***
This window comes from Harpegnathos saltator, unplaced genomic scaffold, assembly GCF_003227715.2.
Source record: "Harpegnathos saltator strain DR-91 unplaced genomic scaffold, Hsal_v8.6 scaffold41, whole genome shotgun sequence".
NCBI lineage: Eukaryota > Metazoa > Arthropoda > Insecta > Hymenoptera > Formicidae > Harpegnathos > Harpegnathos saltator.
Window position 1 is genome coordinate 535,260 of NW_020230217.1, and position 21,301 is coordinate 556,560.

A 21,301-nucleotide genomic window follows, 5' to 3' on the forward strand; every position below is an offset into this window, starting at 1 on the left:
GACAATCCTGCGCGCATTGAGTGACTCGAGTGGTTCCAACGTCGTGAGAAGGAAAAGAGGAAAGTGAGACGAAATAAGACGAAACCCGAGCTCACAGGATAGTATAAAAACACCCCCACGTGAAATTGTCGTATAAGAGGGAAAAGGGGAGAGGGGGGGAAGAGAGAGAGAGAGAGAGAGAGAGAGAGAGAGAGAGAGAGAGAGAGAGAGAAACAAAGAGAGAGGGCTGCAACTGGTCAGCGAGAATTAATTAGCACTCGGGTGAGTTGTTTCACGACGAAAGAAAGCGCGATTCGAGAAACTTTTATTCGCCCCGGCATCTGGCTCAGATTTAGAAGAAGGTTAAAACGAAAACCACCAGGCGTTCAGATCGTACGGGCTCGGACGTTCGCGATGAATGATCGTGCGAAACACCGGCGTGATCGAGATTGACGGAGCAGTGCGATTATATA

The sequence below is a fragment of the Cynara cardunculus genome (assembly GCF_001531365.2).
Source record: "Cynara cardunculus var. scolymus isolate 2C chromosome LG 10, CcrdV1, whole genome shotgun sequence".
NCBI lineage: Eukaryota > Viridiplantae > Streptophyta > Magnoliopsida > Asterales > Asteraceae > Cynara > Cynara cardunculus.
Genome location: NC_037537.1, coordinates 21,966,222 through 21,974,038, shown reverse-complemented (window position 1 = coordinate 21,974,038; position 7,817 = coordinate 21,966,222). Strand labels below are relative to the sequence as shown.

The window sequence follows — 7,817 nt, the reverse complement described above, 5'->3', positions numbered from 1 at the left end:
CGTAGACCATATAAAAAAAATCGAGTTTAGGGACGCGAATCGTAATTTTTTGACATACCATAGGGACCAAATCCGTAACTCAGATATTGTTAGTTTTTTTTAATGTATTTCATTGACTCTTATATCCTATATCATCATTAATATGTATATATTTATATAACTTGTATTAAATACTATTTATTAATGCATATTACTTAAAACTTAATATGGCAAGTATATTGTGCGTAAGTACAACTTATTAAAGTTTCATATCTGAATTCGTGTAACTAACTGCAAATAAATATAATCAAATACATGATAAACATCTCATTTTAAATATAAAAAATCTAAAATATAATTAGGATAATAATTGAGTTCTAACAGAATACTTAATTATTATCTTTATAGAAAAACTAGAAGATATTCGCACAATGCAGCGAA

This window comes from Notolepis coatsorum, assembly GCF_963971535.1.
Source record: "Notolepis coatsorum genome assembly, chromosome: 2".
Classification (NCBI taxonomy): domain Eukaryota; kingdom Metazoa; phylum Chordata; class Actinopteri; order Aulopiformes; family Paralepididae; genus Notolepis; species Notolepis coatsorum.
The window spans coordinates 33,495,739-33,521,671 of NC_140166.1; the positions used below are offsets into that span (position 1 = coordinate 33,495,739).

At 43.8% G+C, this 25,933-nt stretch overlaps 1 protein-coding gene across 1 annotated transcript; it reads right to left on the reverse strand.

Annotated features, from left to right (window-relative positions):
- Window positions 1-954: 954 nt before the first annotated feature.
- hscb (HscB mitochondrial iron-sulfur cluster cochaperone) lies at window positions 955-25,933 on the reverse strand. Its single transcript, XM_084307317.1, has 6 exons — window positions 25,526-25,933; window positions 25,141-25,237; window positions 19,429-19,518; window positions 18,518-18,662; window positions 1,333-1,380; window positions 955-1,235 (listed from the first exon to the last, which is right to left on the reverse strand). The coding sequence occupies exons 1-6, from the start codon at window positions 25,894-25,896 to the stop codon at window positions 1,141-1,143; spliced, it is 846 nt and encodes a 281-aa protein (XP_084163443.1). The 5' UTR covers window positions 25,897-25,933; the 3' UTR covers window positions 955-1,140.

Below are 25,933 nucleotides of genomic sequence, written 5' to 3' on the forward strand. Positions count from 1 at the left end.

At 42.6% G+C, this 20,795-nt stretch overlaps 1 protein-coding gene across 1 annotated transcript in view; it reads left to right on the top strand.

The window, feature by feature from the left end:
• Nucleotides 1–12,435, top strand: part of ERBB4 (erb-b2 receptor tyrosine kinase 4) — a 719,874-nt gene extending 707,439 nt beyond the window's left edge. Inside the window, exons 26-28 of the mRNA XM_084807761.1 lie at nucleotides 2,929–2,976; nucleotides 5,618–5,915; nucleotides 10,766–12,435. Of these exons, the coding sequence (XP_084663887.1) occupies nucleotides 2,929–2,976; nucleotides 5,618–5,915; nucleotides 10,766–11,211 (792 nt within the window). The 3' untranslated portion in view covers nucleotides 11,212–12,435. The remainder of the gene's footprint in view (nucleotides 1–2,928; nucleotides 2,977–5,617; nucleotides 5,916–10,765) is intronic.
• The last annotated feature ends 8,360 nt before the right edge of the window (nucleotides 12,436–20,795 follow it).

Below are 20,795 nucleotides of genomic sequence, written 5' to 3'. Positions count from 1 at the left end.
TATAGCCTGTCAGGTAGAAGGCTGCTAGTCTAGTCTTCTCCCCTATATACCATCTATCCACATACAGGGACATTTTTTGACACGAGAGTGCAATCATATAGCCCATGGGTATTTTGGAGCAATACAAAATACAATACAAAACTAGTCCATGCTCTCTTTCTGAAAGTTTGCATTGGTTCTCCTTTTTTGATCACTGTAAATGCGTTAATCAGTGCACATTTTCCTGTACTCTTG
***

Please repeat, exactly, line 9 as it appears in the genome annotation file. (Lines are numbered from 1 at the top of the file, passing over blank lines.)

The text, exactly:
NCBI lineage: Eukaryota > Viridiplantae > Streptophyta > Magnoliopsida > Asterales > Asteraceae > Cynara > Cynara cardunculus.